Westminster Attacker Fueled by Religious Hatred, Converted to Islam in Prison

The Associated Press
The Associated Press

Khalid Masood came back from jail obsessed with Islam, neighbours have said, after serving two years for a brutal attack that he tried to blame on ‘racism’.

After leaving prison the 54-year-old convinced his elder daughter, now a Muslim who wears a full face veil, to convert to Islam and his attempts to convert the other daughter caused a “family struggle”.

“When he got out of prison he decided he wanted to live an Islamic life and didn’t want anything to do with his past life at all”, said a resident of the Sussex village Northiam, where Masood had lived since 1991 up until leaving his wife and daughters following his jail sentence.

“In prison he was radicalised by other inmates and converted to Islam. He became a real extremist”, added the villager, who declined to be named.

Masood, then known by his birth name of Adrian Elms, was jailed for a vicious attack at the Crown and Thistle pub in Northiam in July 2000 which left victim Piers Mott with a “three inch gash on his left cheek” which required 20 stitches.

He told Hove Crown Court he snapped because of racism in the village and claimed he had been ostracised because villagers had a “view of black people”.

Though Masood tried to blame bigotry for the appalling violence, the man behind the Westminster attack himself was described as having himself been “racist” by Alice Williams, who knew him while landlady of the Rose and Crown pub near Rye.

Describing Masood as “intelligent”, but “always slightly sinister”, she said: “He always had a chip on his shoulder.”

And neighbours who knew the jihadi at his most recent regular address in Winson Green, Birmingham, said Masood regularly ranted “about how British people didn’t bring up their kids right”.

“I am a Catholic and he had a go at me saying the school I sent my children to was rubbish and not as good as Muslim schools,” said nextdoor neighbour Anna Goras, who chatted with Masood over the garden fence.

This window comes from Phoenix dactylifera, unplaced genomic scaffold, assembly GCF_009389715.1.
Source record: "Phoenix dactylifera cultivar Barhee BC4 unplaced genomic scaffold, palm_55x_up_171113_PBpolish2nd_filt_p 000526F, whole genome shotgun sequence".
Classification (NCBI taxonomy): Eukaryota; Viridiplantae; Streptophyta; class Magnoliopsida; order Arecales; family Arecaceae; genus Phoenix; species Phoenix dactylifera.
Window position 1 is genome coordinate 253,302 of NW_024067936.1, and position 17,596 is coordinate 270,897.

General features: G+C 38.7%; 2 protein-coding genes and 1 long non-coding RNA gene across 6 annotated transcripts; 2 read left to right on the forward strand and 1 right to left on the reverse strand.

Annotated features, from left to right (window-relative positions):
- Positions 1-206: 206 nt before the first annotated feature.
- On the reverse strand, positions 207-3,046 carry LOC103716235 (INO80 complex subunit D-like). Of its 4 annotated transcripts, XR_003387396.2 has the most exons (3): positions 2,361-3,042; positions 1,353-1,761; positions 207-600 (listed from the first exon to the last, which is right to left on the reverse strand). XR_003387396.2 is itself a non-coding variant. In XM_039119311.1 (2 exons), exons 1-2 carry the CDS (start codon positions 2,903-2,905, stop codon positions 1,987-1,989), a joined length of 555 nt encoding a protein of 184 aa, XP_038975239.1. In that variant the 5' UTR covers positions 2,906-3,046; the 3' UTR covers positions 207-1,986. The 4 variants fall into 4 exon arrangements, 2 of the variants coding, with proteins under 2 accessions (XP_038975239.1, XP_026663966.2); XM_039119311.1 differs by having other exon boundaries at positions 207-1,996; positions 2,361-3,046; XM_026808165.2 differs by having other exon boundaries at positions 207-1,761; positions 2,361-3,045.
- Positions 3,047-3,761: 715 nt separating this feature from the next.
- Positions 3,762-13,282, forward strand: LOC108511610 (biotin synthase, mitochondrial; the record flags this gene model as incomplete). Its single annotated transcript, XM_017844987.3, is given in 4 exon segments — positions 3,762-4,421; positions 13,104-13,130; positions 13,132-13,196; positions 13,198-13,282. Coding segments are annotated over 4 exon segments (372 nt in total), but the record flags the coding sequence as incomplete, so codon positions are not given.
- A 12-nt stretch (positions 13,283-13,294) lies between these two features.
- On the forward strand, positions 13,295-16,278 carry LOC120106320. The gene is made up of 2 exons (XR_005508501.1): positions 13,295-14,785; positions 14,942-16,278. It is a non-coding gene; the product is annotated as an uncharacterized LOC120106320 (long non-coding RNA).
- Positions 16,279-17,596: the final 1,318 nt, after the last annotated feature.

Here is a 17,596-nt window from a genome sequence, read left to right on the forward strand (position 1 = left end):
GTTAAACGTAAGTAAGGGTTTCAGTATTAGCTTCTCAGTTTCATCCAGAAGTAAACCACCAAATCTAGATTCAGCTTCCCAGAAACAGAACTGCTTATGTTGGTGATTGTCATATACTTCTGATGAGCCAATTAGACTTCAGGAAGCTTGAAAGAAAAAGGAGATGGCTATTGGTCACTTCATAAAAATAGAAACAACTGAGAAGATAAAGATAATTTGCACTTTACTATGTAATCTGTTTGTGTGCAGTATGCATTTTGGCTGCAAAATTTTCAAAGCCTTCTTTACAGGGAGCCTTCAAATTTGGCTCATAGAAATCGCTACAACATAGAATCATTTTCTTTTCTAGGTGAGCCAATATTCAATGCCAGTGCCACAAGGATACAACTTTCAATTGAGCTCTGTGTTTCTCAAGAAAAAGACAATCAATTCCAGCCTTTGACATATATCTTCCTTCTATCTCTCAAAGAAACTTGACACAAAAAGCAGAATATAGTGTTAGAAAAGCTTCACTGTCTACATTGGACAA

Goras said she almost felt the jihadist had a “split personality” at times, describing how Masood’s face “would change in a moment” and “turned to pure evil when he spoke about religion”.

“On Sundays he always wore white flowing Islamic robes and I never saw his wife without a veil.

“He was also very strict and only let his children play with ours a few times.

“It’s hard to think that a man who gave me and my kids a lift home from school could have turned into a killer.

“Looking back you could see the hatred was in him because of his religion. It’s terrifying.”

Partner Seb Bednarczyk added: “He was a big guy and you would not think he could be a threat most of the time.

“But when he spoke about being a Muslim he looked like a real hard man. When he was like that you wouldn’t cross him or argue with him about his views.”

Masood’s abrupt religious conversion will fuel concerns about the rising threat of Islamic extremism in prisons, which a government-ordered review last year concluded was a “growing problem”.

In April, prison union leaders said Muslims had turned parts of a Leicestershire jail into a “no-go zone” for non-Muslims, and running an entire block under Sharia law.

Non-Muslim inmates at HMP Gartree, a maximum security prison, were said to have to conform to rules set by Muslim inmates, and are refusing to be moved to the block in question for fear of being forced to convert to Islam.

“There is huge pressure put on them to convert and a threat of violence if they don’t,” a source told the Sun.


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